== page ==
Former prime minister Gordon Brown has savaged Boris Johnson over his response to the coronavirus – telling him to ‘get a grip’ on the government’s handling of the pandemic.
The former Labour leader, who led the UK through the financial crash a decade ago, called on Boris Johnson to offer explanations about why the government was acting how it was.
He said that there had not been clarity on why the number of Covid-19 deaths – which has put Britain at one of the worst countries in the world.
Brown called on Johnson to make a statement identifying what the government is doing to reduce the deaths.
He told Good Morning Britain: ‘He’s got to get a grip of the testing, he’s got to get a grip of what’s going to happen to the economy as it moves forward. All these problems lie ahead.
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‘You know the easiest thing is giving up money and helping people.
‘The most difficult thing is planning for the future and making sure good businesses don’t go under, old people’s homes are properly saved etc.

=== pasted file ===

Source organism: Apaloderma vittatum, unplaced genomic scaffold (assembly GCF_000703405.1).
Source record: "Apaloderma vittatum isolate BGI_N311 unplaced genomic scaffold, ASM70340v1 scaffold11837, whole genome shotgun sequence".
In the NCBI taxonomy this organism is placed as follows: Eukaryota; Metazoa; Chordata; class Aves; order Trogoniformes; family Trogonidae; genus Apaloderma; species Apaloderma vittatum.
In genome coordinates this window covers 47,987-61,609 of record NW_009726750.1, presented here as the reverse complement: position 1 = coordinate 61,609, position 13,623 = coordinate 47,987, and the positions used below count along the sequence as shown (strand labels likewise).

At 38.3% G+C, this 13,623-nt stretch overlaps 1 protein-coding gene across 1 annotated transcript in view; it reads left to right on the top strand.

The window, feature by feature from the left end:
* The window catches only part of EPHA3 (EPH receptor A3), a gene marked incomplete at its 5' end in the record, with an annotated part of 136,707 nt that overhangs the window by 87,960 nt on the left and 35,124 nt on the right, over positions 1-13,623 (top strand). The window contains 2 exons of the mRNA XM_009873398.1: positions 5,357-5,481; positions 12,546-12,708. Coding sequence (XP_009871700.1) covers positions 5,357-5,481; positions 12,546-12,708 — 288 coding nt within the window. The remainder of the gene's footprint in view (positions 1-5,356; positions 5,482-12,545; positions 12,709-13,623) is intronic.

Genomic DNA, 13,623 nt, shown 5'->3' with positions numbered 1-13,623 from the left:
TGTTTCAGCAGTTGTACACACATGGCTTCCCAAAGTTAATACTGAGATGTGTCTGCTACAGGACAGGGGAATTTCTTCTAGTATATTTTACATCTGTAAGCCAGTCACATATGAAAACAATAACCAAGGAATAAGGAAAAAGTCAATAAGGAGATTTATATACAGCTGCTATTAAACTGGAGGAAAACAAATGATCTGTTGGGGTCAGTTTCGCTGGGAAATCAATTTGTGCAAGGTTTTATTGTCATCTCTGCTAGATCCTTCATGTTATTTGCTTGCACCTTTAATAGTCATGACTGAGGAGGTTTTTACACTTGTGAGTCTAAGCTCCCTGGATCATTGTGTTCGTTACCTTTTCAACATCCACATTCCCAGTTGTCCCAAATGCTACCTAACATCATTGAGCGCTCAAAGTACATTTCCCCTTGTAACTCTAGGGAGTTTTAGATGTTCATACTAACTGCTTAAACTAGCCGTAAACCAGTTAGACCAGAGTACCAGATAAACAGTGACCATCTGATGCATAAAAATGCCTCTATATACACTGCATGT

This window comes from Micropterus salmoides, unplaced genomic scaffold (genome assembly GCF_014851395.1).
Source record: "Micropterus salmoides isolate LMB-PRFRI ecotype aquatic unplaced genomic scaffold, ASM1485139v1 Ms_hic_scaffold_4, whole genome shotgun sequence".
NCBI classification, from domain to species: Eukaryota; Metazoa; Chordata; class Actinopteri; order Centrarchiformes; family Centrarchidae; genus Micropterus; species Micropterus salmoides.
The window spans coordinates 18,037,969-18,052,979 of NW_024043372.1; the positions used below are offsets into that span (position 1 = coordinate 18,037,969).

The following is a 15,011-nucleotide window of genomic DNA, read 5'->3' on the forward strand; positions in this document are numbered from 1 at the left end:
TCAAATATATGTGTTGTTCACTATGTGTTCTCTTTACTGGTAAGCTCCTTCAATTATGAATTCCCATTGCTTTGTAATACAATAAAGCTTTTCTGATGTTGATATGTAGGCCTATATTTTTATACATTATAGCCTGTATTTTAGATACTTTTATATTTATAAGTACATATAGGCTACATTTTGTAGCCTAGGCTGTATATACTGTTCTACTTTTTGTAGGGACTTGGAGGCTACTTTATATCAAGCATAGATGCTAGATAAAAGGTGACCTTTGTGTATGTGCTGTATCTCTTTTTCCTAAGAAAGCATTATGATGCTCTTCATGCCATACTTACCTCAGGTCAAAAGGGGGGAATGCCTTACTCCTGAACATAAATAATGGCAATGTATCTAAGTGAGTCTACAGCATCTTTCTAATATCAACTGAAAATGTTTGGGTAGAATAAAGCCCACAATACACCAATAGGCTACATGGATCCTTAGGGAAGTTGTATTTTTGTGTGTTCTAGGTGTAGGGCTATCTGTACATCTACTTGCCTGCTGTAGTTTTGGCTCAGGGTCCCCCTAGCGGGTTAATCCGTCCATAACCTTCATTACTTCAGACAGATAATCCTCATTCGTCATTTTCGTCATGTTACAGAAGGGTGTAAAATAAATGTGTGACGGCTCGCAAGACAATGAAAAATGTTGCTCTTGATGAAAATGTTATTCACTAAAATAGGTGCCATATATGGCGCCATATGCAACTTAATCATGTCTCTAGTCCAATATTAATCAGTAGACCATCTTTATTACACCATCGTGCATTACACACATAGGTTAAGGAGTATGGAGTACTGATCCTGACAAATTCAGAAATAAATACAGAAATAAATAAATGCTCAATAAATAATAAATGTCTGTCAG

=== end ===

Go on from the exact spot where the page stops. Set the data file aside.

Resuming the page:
‘You really have got to get into the details on these issues to get a solution that really works for the British people.
‘I do fear the number of lives being lost as we now need to act quickly.’
He continued: ‘I want Boris Johnson to come to the House of Commons and make a statement.
‘He needs to explain how is he going to increase testing and save the businesses of the future.’
Boris Johnson has hosted the daily Downing Street press conference just twice since he returned to work almost a month ago on April 26.
Apart from Prime Minister’s Questions he has only appeared in front of MPs once to give a statement since the pandemic began in January.
Brown said he would ‘make allowances’ fpr the fact the prime minister had been ill himself, and admitted into hospital, but said it was ‘not right’ that he and ministers were avoiding scrutiny by avoiding programmes like Good Morning Britain (GMB).
He said he would have been ‘laughed out of court’ if he took the same approach to the financial crisis in 2008.
He explained: ‘Of course it’s not right.
‘In 2009 if I hadn’t come on TV and explained what was happening I would have been laughed out of court.
‘You’ve got to come and explain.
‘One of the reasons we’re not making as much progress as we should is the explanations are not coming forward in the right way.’